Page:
Tuesday, July 21, 2009

Part 2

"Every experience on the physical, astral, or mental plane is just a dream before the soul."
"Man's pride and satisfaction in what he knows limits the scope of his vision."
Hazrat Inayat Khan

My best friend is often saying that all of life is a long dream. From beginning to end the dream flows and the quality of our dream is determined by how we decide to see ourselves, others and the whole of creation. As I have been thinking about this theme of belief dreaming becomes more and more important. It was pointed out to me, by someone reading the last blog that people go through various stages and often a sincere belief in something will be their next best experience within this dream. There is a hidden factor here though.

In the last blog I mentioned that I was reading "Reading Lolita in Tehran", by Azar Nafisi. One of the points that she makes several times is that the women of Iran are living someone else's dream. When Khomeini arrived in 79 he had his own dream of how he believed things had been at one time and how they should be in this new Islamic state. Then he imposed his dream on everyone else. In this way a sincere belief became a theocrats means of demanding that the world conform to his particular dream. To be perfectly honest, I am not sure if, in the long term scheme of things, this is good or bad. In the short term it is good for those who need to know they are more right then anyone else and bad for those who want to simply live their lives with basic freedoms. In the long term I can see people discovering two very separate dreams. One would be the dream imposed upon them, especially the women, and the other would be the dream they have of themselves that knows the first dream is an illusion that they must give obeisance to but which has no fundamental meaning in and of itself.

Oh, the hidden factor? It is simply this, whose dream are you dreaming? Your own; or that of someone else.

Isn't that an interesting question? I imagine that many, even most people would say that they are not dreaming, they would say that this is reality. Well, we can debate that some other time but the essence of the question remains. Are you giving belief away? Or, is it truly yours.

What seems to be true is that we, as humans, go through various stages.

I have this person who looks to me, more or less as a guide. She is very pesty. She consistently contradicts me and makes me explain far beyond any reasonable persons need for explanation. Yet I love her. I love her because she will not just accept, it has to feel totally right to her. When we first met she was very sure of her rightness and knew just where she stood. That is no longer the case; now it has become a wonderful stage of questioning belief and discovering dormant possibilities. And it is exciting to watch. For me it is a very difficult challenge because in order to answer her questions I must also question what I know to be true. In this manner Truth becomes this vast arena of ever changing realities. What I continually wonder in this constant reinterpretation of belief is where will it end?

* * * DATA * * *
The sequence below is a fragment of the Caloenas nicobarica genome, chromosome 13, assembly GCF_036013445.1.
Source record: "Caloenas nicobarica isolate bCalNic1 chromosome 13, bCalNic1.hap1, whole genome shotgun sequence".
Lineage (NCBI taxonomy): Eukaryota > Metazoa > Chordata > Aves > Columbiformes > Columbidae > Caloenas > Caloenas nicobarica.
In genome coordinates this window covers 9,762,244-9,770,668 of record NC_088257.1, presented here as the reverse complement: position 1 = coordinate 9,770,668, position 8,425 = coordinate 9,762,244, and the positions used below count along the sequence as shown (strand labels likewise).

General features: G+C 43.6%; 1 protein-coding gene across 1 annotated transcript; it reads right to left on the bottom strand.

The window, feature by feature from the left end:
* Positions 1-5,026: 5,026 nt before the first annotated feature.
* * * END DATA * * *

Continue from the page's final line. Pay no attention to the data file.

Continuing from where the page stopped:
As Inayat Khan says above, our pride keeps us from expanding the scope of vision. So maybe the kinds of people who continually question and demand are the ones who aid us in expanding our scope. I am reminded however of how often I have seen someone, some spiritual teacher, demanding that some student or congregant just accept what they are told with no discussion or argument. Granted, occasionally a student will be obstreperous and question just to show they are clever but that is not always the case. Even then I wonder if there is not purpose in the questioning, annoying as it may be.

From my point of view then, belief is always a variable, never fixed. As anyone who reads my blogs knows, my main point is always that there is nothing fixed, everything is variable, and there are no rules. We can say, from a certain point of view that God or whoever the prime motivator happens to be, watches us as an interested observer. It could be said that this being, assuming there is such a thing, is paying attention to the actions of an aspect of itself that has been given the right to do as it likes, just so God can see what happens. If this is true, then anything that we may believe that depends on some outside source of inspiration or relies on someone else to inform us, must be suspect. Obviously their information is no better than ours. So we each have a responsibility to say what we know to be true for ourselves, not for someone else.

I await your comments.

Love & Blessings, Musawwir